U.N. Force Vows to Pursue Lebanon Role Despite Bomb
June 25, 2007 by TMO
By Yara Bayoumy MARJAYOUN, Lebanon (Reuters) – U.N. peacekeepers will pursue their mission in south Lebanon despite a car bomb that killed six members of a Spanish battalion, their commander said on Monday.
The attack on a Spanish patrol on Sunday was the first deadly assault on the U.N. Interim Force in Lebanon (UNIFIL) since last year’s war between Israel and Lebanese Shi’ite Hezbollah guerrillas backed by Iran and Syria.
At a solemn commemoration ceremony for the peacekeepers at the Spanish battalion’s base in Marjayoun, Major-General Claudio Graziano, commander of the 13,000-strong force, said:
“I want to reaffirm UNIFIL’s commitment to vigorous pursuit of our mandate for the cause of peace and security in Lebanon, the cause for which our comrades laid down their lives.
“We will continue to work with greater resolve together with the army and the government of Lebanon to fulfill the tasks mandated to us by the U.N. Security Council,” Graziano added.
The ceremony was attended by Spanish Defence Minister Jose Antonio Alonso and the bodies of the six were then flown to Spain aboard a military plane for a state funeral on Tuesday.
The bombing presents another challenge to the Western-backed Beirut government, locked in a paralyzing political conflict with the Hezbollah-led opposition and shaken by a series of bombings, as well as battles with al Qaeda-inspired militants.
The bombing, which Hezbollah condemned, occurred even though UNIFIL had gone on higher alert after the Lebanese army began fighting Sunni Islamist militants in the north last month.
No group has claimed responsibility, but the Fatah al-Islam group battling the army in the Palestinian refugee camp of Nahr al-Bared had threatened UNIFIL earlier this month.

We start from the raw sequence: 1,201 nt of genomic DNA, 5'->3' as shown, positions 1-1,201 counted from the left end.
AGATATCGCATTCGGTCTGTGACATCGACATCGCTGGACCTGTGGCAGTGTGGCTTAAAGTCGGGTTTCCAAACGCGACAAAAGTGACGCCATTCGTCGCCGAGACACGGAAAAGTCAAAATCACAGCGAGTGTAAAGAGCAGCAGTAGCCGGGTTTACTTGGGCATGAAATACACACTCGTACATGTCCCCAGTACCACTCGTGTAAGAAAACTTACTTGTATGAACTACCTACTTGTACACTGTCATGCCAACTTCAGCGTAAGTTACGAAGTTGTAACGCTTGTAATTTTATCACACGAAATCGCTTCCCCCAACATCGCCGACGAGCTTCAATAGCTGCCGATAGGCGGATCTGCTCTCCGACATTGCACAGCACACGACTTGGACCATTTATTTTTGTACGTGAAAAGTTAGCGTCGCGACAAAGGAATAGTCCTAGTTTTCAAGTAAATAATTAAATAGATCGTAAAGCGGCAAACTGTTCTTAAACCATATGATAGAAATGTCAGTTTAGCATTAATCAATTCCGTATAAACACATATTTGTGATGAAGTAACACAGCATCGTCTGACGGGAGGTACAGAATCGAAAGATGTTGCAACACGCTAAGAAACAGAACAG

UNIFIL, operating alongside about 15,000 Lebanese troops sent to the south after the July-August war ended, has reported few problems with Hezbollah, which keeps its arms out of sight.
It has seen Sunni militants as a greater peril since al Qaeda number two Ayman al-Zawahri threatened attacks last year.
Timur Goksel, a former UNIFIL spokesman, said he saw the bombing as a “solidarity operation” linked with the Nahr al-Bared fighting, perhaps carried out by a group promoting itself as a “candidate for al Qaeda membership.”
UNIFIL troops with sniffer dogs combed fields near the site of the blast for clues. Conflicting reports said the 40-50 kg (90-110 pound) bomb had been detonated by remote control or by a suicide driver.
The U.N. Security Council condemned the “terrorist attack” and reaffirmed its support of the Lebanese government and army.
In Paris, Lebanese Prime Minister Fouad Siniora said the attack was aimed at destabilizing Lebanon.
In Beirut, Siniora’s anti-Syrian cabinet decided to ask the U.N. Security Council to prolong UNIFIL’s mandate, which expires in August, for another year.
UNIFIL has now suffered 266 fatalities since it was set up after a 1978 Israeli invasion.
(Additional reporting by Nadim Ladki in Beirut, Karamallah Daher in Marjayoun, Claudia Parsons at the United Nations and Andrew Hay in Madrid)